“This has been done primarily on the backs of contingent faculty,” Cady said. “I think some people are under the misconception that people are contingent faculty because their qualifications are different than that of their tenured colleagues. The simple fact is that there are very few tenure track jobs now being offered by colleges and universities.”
The Provost’s office was not available for comment about changes within the English department.
Let go without warning
One of those affected by the summer lay-offs was Reverend Laura Engelken. On June 5, Engelken, former director of Spiritual and Religious Life at Mills College, received an email from Eloise Stiglitz, dean of students, that allegedly requested a meeting with Engelken to discuss her experiences as a member of the Diversity and Social Justice Resource Center. Engelken said when she arrived at Stiglitz’ office that afternoon, a human resources representative escorted her to a conference room in a different building. Upon entry, Engelken supposedly met Stiglitz with a severance package on the table in front of her.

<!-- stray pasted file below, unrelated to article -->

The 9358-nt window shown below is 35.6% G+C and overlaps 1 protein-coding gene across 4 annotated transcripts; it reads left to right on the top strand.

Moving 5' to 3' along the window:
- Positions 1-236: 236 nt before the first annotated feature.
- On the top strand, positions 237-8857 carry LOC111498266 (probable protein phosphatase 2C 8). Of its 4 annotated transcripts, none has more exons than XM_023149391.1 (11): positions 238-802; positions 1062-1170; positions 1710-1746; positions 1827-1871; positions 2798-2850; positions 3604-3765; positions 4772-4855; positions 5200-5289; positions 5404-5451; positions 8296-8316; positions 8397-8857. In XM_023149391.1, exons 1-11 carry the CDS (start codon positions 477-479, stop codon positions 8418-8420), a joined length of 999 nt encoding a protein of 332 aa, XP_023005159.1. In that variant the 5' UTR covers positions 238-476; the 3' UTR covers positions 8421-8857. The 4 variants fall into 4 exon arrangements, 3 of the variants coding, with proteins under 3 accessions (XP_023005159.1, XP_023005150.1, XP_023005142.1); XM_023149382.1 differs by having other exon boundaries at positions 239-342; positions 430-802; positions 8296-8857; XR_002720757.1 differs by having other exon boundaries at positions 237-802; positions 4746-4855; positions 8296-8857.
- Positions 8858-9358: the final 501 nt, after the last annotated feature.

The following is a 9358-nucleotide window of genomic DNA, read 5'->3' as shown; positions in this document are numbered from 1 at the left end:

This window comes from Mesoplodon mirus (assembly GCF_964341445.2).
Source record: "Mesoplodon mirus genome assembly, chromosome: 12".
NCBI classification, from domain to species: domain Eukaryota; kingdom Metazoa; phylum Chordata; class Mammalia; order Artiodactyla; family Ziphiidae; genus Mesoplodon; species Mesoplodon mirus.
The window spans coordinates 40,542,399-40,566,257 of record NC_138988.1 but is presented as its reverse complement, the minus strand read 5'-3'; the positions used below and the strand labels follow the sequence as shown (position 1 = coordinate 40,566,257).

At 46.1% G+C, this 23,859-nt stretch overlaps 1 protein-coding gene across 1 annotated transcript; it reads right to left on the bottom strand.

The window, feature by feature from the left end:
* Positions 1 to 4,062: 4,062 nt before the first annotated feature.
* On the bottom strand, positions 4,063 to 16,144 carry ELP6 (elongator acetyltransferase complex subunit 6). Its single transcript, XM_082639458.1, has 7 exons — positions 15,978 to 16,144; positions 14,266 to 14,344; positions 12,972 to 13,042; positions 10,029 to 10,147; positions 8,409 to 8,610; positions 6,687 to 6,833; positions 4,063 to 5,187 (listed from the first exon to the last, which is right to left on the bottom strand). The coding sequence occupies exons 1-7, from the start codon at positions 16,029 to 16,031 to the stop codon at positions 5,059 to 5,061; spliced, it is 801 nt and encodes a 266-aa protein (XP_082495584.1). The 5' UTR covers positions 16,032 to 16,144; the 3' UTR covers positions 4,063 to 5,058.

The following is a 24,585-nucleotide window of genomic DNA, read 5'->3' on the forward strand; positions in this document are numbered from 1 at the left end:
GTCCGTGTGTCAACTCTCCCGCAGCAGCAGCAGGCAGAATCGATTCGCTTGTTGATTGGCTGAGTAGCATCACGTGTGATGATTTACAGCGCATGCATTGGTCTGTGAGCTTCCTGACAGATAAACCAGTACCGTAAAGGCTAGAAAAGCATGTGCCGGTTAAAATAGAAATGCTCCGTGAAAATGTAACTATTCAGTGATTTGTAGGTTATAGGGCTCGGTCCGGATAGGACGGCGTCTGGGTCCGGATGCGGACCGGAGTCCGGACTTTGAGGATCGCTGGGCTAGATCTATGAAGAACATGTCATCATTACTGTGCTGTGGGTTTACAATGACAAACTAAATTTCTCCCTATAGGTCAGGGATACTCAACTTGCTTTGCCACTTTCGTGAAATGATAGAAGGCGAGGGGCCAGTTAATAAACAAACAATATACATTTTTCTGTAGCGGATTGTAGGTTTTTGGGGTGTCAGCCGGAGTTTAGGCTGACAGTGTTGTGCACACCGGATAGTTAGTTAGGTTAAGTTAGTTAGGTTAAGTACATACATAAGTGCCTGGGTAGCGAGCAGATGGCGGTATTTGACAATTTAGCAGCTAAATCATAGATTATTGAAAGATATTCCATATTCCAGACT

Engelken reportedly lost access to her email records immediately following her meeting with Stiglitz, and said she was unable to retrieve any previous work or correspondence that she could transfer elsewhere. According to Engelken, Mills also allegedly offered her a severance contract proposing that she receive four weeks of severance pay as opposed to two in exchange for a waiver of any wrongful termination claims by the College.
Engelken did not sign the contract. She said that staying silent was not an option.
“This pattern of cutting and sending people out, not notifying the community, not notifying people who were continuing, it’s this continued avoidance of responsibility,” Engelken said.